Y at Pevensey My son has Chicken Pox. He is not at school and as I type this, he watches his favourite Lego-themed DVD; ‘Clutch Powers’; Malick The Maligned has stolen  Clutch’s father’s Creation Spark….I feel a blog coming on………….

 Do you have a bank of ideas? A space in your head where your (as yet) unwritten ideas come from? Some writers I work with have a drawer (metaphorical or actual) where their ideas languish until realised on paper. Others don’t sweat it, but rather expect their creative ideas to come whilst doing something entirely different. Usually repetitive, or mundane tasks, like housework or driving, or taking a bath.

 I have worked with writers who must finish one idea in script form, before moving on to the next. The opposite also is true and a lot of writers I help, have more than one idea,  at varying stages of development.

 There is no right or wrong way, to creating, devising, grabbing-out-of-thin-air, dramatic conceits for the screen. But every writer I have come across has their particular way; something pertinent to them, that aids the creative process.

 The urge to tell stories is innate all of us. Some people become more obsessed with the process than others and it is this obsession that separates writers from other people; those that like a good story, but are not concerned about the process of telling one well. The latter is a fixation afflicting all writers I work with. And as a writer myself, I empathise.

 The chances are if you are a writer, that you will spend a disproportionate part of your day observing your life in a removed sense; a part of your brain appraising the view from your car, office or kitchen window as a potential scene opener, or the dialogue you over hear on the bus or in the supermarket check out queue becomes great material for a couple of characters you have been bringing to life. Imagery, snatches of dialogue, smells, sounds and the way these things click together, forms the building bricks of future scripts.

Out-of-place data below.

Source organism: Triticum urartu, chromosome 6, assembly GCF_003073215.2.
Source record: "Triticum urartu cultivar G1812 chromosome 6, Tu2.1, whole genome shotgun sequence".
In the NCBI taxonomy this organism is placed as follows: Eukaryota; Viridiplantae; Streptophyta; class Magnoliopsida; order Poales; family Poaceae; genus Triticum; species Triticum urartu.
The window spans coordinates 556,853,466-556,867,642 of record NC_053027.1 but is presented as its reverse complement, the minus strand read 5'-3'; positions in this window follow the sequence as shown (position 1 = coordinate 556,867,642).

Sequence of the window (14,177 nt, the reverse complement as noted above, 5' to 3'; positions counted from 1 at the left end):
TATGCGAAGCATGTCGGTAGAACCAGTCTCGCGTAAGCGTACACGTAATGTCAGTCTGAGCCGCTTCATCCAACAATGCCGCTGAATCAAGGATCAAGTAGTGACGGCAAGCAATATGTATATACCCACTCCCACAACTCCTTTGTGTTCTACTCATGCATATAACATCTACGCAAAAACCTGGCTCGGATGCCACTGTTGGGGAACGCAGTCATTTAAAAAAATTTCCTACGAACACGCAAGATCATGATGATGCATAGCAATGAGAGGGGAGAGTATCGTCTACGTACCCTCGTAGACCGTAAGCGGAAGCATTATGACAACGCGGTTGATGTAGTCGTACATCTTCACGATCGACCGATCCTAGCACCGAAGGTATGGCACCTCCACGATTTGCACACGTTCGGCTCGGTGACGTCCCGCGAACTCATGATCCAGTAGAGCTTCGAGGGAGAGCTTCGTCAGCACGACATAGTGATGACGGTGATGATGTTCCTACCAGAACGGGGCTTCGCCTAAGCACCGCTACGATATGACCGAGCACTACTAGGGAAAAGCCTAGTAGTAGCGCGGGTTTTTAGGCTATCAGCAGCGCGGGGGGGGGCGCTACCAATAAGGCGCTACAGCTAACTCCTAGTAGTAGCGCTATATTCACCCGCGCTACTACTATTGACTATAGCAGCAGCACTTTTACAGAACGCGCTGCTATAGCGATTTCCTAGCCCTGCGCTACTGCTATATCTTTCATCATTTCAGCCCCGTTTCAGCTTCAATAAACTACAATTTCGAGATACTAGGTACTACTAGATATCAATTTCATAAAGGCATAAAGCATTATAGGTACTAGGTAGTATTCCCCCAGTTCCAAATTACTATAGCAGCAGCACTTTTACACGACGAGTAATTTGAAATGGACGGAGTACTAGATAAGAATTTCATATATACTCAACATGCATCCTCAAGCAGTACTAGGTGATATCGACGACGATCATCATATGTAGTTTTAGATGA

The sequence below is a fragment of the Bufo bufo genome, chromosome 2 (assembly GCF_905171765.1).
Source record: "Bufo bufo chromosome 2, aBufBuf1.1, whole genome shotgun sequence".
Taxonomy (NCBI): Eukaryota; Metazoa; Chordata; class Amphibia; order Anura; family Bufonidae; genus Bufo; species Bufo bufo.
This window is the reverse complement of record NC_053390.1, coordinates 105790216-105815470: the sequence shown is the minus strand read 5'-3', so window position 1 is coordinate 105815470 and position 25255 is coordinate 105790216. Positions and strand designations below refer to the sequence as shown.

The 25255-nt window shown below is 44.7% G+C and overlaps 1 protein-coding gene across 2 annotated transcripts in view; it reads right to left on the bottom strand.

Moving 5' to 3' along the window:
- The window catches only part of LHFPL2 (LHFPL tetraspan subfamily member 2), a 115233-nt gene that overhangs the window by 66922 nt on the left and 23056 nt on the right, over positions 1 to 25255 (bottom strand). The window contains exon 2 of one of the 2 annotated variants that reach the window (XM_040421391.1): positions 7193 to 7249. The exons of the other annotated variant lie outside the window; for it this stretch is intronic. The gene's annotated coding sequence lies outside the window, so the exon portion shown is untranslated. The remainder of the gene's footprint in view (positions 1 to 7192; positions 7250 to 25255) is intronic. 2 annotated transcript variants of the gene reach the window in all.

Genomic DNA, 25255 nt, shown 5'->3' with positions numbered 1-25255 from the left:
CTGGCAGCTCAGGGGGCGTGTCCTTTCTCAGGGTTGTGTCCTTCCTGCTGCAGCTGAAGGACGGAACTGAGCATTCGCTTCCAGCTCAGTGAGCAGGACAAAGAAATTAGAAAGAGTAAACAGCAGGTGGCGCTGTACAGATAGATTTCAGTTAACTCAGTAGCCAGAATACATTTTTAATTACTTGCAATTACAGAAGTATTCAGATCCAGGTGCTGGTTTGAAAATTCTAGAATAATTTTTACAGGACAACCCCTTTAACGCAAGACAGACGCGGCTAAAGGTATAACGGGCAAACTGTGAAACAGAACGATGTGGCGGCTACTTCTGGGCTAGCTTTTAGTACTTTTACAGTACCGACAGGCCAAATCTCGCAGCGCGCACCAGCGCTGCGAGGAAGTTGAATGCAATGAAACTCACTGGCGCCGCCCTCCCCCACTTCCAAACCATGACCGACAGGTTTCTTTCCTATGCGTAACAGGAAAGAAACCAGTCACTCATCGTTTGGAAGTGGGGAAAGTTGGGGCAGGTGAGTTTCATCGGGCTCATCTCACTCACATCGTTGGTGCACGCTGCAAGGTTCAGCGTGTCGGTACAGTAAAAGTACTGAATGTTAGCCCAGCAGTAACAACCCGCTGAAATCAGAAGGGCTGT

And the key to getting these disparate, eclectic images and snatches of spoken word into the beginnings of a beginning, are the connections, the correlations and the relationships you find between the various components of your script.

 The narrative: story + plot + subtext; must tie into, weave through and relate to, the visual side of your story; imagery and text work together, counter balancing the narrative, or highlighting aspects of it. Both must be present and both have a specific job to do in the telling of your story.

 Your voice; the essential component of all script writing that is particular only to the creator, provides that vital element of a successful piece of screenwriting – the message. There must be a reason why you wrote this script and this reason must come across subliminally, suggestively, subtly, to your audience. It is your voice, your intent, that comes through in the end.

 Why tell your story in script format in the first place?

I hazard an opinion here, that you want to tell your story in scenes, filmed by a camera and cut together to make a cohesive narrative, because you are an immediate sort of story teller. You like narrative that has a pace, a rhythm, a beat.

 Television writers understand the pr0cussive nature of good story telling. There is always an under tow of momentum in anything worth screen time.

 So the idea has hit home. You need to get this down before it either drives you mad, or goes away entirely.

 * Pitch it to yourself in a couple of pithy, grabby, interesting lines. If the idea has a purpose, a message and a natural shape, it will become apparent here.

 * Then do a quick plot outline. A meets B and C happens. Still hold water? Carry on.

 * Write a treatment. No more that eight pages. Six if you can control yourself that much. Less is more. Here’s my blog on definitive treatment writing for quick reference: https://scriptadvice.wordpress.com/2014/02/12/the-definitive-guide-treatments-for-series-and-serials/

 * Scrivener, Final Draft, or doing it by hand, now you need to plot your character story arcs across your script. I use post-its, or cards stuck on a wall. You will be able to see at glance, where your plot has holes, or where you need to beef up a story line for a character. Points of contact, of cross-over and correlation will now present themselves between your various story lines.

 * Write your script outline. Order your scenes roughly. Using broad strokes, don’t get bogged down in ‘he said then she said’ detail; you will hate yourself and it will be both dull to write and duller to read. This document will highlight the push and pull of your story line; the pace and beat of it. If you find it a good read, then the first draft of your script will reflect this.

 Several drafts later, you have your idea fully realised. From creative spark to full script.

 Take heart; it is impossible for your creative spark to be stolen. The world around you reflects back into the inner eye of the writer; Malick the Maligned, be warned.

 Get help with your creative projects: www.scriptadvice.co.uk